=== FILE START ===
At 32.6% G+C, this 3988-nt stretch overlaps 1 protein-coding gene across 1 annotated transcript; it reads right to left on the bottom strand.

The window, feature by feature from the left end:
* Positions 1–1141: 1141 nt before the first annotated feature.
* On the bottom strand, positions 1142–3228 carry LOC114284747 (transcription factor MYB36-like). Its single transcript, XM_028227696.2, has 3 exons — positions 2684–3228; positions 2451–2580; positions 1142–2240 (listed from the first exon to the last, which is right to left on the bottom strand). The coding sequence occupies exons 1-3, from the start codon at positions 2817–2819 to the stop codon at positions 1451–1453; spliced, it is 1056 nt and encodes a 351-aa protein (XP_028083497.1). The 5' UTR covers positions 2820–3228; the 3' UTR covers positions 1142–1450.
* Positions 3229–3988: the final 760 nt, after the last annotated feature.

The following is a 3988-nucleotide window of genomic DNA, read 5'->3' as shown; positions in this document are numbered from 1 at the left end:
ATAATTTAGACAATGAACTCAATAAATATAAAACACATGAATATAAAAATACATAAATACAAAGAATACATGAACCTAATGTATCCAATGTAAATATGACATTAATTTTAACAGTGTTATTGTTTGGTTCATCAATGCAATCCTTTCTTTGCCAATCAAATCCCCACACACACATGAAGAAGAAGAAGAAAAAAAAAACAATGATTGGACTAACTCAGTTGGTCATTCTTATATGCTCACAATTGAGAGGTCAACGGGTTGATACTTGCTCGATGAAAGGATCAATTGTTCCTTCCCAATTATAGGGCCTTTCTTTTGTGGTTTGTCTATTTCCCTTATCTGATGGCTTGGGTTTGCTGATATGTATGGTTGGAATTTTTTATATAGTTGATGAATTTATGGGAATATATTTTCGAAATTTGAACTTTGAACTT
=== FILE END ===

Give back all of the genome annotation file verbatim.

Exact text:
At 32.6% G+C, this 3988-nt stretch overlaps 1 protein-coding gene across 1 annotated transcript; it reads right to left on the bottom strand.

The window, feature by feature from the left end:
* Positions 1–1141: 1141 nt before the first annotated feature.
* On the bottom strand, positions 1142–3228 carry LOC114284747 (transcription factor MYB36-like). Its single transcript, XM_028227696.2, has 3 exons — positions 2684–3228; positions 2451–2580; positions 1142–2240 (listed from the first exon to the last, which is right to left on the bottom strand). The coding sequence occupies exons 1-3, from the start codon at positions 2817–2819 to the stop codon at positions 1451–1453; spliced, it is 1056 nt and encodes a 351-aa protein (XP_028083497.1). The 5' UTR covers positions 2820–3228; the 3' UTR covers positions 1142–1450.
* Positions 3229–3988: the final 760 nt, after the last annotated feature.

The following is a 3988-nucleotide window of genomic DNA, read 5'->3' as shown; positions in this document are numbered from 1 at the left end:
ATAATTTAGACAATGAACTCAATAAATATAAAACACATGAATATAAAAATACATAAATACAAAGAATACATGAACCTAATGTATCCAATGTAAATATGACATTAATTTTAACAGTGTTATTGTTTGGTTCATCAATGCAATCCTTTCTTTGCCAATCAAATCCCCACACACACATGAAGAAGAAGAAGAAAAAAAAAACAATGATTGGACTAACTCAGTTGGTCATTCTTATATGCTCACAATTGAGAGGTCAACGGGTTGATACTTGCTCGATGAAAGGATCAATTGTTCCTTCCCAATTATAGGGCCTTTCTTTTGTGGTTTGTCTATTTCCCTTATCTGATGGCTTGGGTTTGCTGATATGTATGGTTGGAATTTTTTATATAGTTGATGAATTTATGGGAATATATTTTCGAAATTTGAACTTTGAACTT